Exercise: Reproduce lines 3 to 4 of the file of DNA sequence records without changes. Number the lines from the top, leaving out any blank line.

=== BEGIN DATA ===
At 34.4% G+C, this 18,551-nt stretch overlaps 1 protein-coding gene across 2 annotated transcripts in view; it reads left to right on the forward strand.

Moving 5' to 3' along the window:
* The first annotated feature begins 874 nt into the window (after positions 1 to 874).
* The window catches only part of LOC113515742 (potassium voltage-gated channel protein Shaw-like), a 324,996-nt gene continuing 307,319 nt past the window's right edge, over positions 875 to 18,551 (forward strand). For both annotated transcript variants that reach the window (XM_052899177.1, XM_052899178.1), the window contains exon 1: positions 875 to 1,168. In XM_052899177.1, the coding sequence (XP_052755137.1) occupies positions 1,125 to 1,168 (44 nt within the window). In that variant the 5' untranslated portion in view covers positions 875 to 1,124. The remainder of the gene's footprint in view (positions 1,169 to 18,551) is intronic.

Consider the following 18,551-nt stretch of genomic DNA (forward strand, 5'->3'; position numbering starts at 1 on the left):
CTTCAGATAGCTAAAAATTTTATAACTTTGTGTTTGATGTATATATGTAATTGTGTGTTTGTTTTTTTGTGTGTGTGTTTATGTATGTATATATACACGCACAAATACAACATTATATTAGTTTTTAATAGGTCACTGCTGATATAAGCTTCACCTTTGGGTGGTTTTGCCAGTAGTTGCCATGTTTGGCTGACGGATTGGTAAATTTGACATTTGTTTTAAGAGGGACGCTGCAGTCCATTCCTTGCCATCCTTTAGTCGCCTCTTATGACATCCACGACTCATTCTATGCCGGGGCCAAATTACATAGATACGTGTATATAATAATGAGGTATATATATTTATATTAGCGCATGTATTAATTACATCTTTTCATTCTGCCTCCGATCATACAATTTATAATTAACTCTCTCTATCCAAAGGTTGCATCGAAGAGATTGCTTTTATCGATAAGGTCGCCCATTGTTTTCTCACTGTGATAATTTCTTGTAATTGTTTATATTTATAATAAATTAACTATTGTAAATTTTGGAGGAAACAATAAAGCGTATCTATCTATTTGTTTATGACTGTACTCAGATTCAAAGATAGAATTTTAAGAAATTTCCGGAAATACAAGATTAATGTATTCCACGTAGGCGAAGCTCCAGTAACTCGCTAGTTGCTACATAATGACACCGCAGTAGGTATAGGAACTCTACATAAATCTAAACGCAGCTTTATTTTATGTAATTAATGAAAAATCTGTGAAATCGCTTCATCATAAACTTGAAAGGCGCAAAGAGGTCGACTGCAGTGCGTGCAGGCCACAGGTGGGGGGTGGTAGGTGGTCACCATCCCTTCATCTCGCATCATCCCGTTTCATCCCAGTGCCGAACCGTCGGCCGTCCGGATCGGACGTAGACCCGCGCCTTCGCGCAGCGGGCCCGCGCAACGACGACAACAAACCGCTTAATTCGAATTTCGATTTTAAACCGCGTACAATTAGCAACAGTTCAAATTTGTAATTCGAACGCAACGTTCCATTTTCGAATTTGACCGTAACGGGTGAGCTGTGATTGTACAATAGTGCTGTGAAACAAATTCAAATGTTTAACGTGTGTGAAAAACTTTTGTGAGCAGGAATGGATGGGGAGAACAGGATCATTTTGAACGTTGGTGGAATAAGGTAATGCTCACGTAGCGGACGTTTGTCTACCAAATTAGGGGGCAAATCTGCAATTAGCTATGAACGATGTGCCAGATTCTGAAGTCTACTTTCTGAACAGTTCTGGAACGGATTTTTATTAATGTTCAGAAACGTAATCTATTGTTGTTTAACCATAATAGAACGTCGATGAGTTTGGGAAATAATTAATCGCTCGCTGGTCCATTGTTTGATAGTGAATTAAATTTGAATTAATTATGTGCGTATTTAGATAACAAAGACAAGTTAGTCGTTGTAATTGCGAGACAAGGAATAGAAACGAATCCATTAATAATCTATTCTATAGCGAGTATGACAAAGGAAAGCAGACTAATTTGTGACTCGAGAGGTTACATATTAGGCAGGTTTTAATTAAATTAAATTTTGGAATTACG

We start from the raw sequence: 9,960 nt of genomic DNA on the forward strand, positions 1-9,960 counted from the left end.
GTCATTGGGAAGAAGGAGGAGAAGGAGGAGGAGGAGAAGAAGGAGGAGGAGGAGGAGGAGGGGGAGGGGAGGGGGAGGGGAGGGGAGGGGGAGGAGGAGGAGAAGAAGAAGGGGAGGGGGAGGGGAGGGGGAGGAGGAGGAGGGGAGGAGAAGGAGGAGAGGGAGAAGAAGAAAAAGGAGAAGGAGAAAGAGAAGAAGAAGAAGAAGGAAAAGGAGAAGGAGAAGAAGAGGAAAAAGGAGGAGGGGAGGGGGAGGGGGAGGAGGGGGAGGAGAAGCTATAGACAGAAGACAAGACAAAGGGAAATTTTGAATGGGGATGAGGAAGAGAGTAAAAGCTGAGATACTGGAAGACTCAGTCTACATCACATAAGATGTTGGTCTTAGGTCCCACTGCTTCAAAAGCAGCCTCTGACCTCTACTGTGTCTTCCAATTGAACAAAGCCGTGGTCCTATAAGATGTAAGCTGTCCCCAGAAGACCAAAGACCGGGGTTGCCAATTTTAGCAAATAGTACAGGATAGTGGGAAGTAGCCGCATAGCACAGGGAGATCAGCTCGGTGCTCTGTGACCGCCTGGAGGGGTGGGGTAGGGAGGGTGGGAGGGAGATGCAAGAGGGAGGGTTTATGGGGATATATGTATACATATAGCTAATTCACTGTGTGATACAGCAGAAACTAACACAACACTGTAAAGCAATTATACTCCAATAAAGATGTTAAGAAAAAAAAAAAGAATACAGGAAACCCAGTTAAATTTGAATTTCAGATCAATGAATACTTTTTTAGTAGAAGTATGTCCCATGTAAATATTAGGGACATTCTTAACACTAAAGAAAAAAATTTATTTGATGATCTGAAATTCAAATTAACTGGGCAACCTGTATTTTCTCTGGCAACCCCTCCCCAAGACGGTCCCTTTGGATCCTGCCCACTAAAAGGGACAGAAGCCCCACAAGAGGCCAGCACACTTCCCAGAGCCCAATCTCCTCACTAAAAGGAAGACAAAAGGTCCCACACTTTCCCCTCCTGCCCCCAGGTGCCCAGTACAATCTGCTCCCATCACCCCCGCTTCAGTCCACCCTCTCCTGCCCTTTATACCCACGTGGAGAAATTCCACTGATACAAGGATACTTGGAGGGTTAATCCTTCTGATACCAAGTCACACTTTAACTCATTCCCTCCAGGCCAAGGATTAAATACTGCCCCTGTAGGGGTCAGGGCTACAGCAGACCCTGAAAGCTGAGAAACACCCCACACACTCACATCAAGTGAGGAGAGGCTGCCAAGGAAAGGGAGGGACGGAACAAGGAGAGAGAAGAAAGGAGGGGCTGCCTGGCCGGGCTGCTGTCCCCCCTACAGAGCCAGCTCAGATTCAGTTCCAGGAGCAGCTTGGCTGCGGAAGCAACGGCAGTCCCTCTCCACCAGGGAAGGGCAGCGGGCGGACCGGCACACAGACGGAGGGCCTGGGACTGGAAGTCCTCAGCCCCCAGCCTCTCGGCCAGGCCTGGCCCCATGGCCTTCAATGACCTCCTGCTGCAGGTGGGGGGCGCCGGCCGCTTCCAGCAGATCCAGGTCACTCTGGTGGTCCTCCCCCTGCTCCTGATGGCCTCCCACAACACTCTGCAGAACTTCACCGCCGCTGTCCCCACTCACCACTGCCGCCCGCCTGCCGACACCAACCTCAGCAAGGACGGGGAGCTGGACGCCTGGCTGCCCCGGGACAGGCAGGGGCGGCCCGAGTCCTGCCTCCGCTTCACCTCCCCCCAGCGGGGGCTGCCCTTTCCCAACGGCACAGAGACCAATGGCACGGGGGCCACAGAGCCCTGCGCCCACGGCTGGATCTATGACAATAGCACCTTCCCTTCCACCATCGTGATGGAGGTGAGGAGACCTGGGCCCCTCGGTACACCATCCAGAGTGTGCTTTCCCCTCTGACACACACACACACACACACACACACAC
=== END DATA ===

* The first annotated feature begins 874 nt into the window (after positions 1 to 874).
* The window catches only part of LOC113515742 (potassium voltage-gated channel protein Shaw-like), a 324,996-nt gene continuing 307,319 nt past the window's right edge, over positions 875 to 18,551 (forward strand). For both annotated transcript variants that reach the window (XM_052899177.1, XM_052899178.1), the window contains exon 1: positions 875 to 1,168. In XM_052899177.1, the coding sequence (XP_052755137.1) occupies positions 1,125 to 1,168 (44 nt within the window). In that variant the 5' untranslated portion in view covers positions 875 to 1,124. The remainder of the gene's footprint in view (positions 1,169 to 18,551) is intronic.